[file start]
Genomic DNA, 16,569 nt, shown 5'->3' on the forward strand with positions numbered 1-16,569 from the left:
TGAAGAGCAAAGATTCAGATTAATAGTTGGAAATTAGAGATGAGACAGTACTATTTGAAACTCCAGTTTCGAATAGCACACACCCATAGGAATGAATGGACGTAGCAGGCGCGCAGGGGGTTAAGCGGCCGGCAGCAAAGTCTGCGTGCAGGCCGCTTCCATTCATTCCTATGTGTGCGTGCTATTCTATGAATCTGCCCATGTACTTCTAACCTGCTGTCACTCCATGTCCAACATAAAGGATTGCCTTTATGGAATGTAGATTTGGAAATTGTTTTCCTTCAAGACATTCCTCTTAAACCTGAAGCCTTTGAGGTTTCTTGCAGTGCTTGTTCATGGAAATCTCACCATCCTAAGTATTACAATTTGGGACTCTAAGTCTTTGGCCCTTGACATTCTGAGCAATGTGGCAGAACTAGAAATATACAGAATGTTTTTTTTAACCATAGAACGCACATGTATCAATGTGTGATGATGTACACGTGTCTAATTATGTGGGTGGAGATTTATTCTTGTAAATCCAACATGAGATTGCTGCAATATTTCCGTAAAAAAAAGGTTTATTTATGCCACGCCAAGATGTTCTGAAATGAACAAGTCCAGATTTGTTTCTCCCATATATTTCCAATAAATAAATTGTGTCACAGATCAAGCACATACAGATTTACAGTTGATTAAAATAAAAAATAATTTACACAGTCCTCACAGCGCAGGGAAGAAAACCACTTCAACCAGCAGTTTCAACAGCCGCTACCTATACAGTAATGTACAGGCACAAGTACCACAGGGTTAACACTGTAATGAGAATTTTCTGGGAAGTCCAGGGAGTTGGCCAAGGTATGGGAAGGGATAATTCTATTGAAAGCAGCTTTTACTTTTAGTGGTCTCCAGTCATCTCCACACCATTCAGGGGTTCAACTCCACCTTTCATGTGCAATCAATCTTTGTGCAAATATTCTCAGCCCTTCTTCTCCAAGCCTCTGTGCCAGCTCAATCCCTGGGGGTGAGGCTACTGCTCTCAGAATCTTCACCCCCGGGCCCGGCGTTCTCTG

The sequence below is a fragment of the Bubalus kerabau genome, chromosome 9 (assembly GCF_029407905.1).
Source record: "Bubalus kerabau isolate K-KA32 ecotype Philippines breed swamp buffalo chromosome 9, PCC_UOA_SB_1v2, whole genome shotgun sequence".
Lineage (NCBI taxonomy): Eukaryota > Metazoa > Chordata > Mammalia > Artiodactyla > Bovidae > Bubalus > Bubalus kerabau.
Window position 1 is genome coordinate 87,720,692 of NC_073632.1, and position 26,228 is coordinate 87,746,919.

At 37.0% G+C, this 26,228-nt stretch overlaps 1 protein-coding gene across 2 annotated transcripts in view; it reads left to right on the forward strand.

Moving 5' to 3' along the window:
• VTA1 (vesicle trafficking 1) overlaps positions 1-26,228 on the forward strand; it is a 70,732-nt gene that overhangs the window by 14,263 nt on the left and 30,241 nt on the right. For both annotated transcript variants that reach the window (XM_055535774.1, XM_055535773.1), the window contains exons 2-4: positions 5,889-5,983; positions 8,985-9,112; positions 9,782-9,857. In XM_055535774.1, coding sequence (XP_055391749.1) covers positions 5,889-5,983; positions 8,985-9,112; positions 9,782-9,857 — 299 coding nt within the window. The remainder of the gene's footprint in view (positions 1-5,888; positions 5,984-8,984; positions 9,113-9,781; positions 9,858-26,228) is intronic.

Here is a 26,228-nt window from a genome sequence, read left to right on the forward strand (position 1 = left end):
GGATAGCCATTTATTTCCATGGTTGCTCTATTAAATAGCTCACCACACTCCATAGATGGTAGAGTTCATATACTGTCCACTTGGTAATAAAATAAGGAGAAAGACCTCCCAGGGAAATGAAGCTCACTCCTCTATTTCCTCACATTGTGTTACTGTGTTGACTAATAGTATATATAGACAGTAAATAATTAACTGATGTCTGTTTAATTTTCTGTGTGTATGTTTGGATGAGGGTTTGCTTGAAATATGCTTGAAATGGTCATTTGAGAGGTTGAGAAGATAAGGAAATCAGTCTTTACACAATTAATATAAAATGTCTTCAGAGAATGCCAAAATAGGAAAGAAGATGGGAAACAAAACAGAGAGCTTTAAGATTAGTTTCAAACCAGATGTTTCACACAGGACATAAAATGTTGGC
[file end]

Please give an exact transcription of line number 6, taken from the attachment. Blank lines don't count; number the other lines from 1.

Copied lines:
Window position 1 is genome coordinate 87,720,692 of NC_073632.1, and position 26,228 is coordinate 87,746,919.